Oftentimes, there are files you never want to copy to a backup or an archive. These include scratch files created by editors (usually denoted by a trailing tilde [~]) and other utilities and a wide variety of files that are nonessential, such as the MP3 files in your home directory that can be recreated if need be. You can exclude files from processing using patterns. You can specify a pattern on the command line or a list of patterns in a text file. You can also combine the patterns with the --delete-excluded command to remove files from the destination.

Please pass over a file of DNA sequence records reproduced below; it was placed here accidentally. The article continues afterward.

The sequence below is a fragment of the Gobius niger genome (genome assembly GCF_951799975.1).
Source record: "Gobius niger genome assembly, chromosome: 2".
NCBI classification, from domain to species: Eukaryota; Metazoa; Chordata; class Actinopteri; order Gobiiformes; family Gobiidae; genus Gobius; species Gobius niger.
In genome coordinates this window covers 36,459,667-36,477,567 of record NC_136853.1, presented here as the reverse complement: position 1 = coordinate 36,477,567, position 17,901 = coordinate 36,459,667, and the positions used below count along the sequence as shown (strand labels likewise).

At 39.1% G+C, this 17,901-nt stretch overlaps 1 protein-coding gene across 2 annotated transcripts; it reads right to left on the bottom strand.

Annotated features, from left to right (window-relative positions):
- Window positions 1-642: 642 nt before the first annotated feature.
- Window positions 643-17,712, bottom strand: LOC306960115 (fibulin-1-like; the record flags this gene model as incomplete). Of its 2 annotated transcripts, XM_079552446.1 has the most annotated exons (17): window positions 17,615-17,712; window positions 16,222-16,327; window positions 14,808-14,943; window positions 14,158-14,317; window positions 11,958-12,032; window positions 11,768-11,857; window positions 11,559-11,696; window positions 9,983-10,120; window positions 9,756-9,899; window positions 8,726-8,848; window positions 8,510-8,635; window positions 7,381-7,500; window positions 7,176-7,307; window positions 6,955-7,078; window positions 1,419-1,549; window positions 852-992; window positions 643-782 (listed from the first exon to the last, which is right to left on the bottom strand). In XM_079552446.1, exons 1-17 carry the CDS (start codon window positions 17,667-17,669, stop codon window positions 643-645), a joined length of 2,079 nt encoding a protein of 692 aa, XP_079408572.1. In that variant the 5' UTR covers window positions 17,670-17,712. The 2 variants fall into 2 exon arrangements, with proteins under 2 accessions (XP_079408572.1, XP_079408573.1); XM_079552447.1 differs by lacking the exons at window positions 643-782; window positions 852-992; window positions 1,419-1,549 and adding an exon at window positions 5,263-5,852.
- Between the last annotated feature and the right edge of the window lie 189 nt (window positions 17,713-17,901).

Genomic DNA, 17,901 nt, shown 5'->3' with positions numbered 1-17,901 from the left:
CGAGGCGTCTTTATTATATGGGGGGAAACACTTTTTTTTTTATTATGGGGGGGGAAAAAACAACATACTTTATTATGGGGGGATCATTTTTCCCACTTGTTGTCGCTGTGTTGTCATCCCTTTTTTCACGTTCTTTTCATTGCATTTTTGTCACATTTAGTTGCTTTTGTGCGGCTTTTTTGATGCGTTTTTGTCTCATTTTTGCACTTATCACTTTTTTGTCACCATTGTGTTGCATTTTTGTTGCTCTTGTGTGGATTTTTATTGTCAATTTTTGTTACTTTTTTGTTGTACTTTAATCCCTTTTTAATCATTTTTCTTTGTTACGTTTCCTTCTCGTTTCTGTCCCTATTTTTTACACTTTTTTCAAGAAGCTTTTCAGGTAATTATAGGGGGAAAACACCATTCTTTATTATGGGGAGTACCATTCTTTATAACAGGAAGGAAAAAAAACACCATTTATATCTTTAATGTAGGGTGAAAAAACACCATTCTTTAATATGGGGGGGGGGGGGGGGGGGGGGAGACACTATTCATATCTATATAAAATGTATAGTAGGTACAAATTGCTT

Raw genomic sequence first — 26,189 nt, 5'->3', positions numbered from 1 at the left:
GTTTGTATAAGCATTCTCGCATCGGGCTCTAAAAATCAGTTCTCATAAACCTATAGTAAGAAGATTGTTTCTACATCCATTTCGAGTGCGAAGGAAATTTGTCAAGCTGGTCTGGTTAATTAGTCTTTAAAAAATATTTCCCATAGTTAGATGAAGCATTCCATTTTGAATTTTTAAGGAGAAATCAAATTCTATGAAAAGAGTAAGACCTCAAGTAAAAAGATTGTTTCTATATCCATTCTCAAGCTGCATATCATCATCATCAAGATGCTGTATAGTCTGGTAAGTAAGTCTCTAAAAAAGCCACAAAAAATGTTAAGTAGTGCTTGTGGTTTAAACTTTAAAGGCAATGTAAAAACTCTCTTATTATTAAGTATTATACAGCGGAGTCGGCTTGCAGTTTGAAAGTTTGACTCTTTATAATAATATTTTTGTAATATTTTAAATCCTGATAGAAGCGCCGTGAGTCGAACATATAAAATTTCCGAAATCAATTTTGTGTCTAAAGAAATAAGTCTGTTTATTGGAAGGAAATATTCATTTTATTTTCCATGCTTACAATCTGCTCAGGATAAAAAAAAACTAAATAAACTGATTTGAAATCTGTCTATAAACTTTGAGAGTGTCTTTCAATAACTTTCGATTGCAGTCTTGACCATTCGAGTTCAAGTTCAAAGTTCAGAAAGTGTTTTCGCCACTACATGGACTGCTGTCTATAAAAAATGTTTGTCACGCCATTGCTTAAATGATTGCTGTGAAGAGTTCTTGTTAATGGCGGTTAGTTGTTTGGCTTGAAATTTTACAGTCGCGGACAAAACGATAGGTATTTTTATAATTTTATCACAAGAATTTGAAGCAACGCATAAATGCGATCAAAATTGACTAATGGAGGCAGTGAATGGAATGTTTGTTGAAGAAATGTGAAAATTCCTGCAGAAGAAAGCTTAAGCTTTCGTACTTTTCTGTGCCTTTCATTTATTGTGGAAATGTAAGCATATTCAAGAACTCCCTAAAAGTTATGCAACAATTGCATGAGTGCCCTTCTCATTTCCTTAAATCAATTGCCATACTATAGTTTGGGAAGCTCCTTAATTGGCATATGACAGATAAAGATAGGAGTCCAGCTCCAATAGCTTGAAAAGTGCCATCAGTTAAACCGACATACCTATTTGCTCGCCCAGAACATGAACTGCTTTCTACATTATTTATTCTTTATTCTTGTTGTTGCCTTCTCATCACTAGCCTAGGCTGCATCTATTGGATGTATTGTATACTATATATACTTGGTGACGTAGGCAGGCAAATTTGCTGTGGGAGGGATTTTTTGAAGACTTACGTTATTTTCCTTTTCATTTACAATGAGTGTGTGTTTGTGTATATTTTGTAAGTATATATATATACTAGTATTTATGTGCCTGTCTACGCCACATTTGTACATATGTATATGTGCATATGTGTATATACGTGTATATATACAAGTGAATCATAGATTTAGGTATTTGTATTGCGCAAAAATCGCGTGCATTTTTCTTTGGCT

To exclude files based on a pattern using the command line, use --exclude. Remember that if any characters in the pattern have special meaning to the shell, such as *, wrap the pattern in single quotes:

rsync -a --exclude='*~' /home/strike/data example.com::data

Assuming that the file /home/strike/excludes had a list of patterns like this:


you can exclude all files that match any of those patterns with:

rsync -a --exclude-from=/home/strike/excludes /home/strike/data example.com::data

Sync ’em up

Now that you know about rsync, you have no excuse to skip a healthy backup regimen. What’s that? Your dog ate your hard disk? (Plausible these days, no?) See, and you said your data would be just fine. Now your valuable files live in FIDOnet.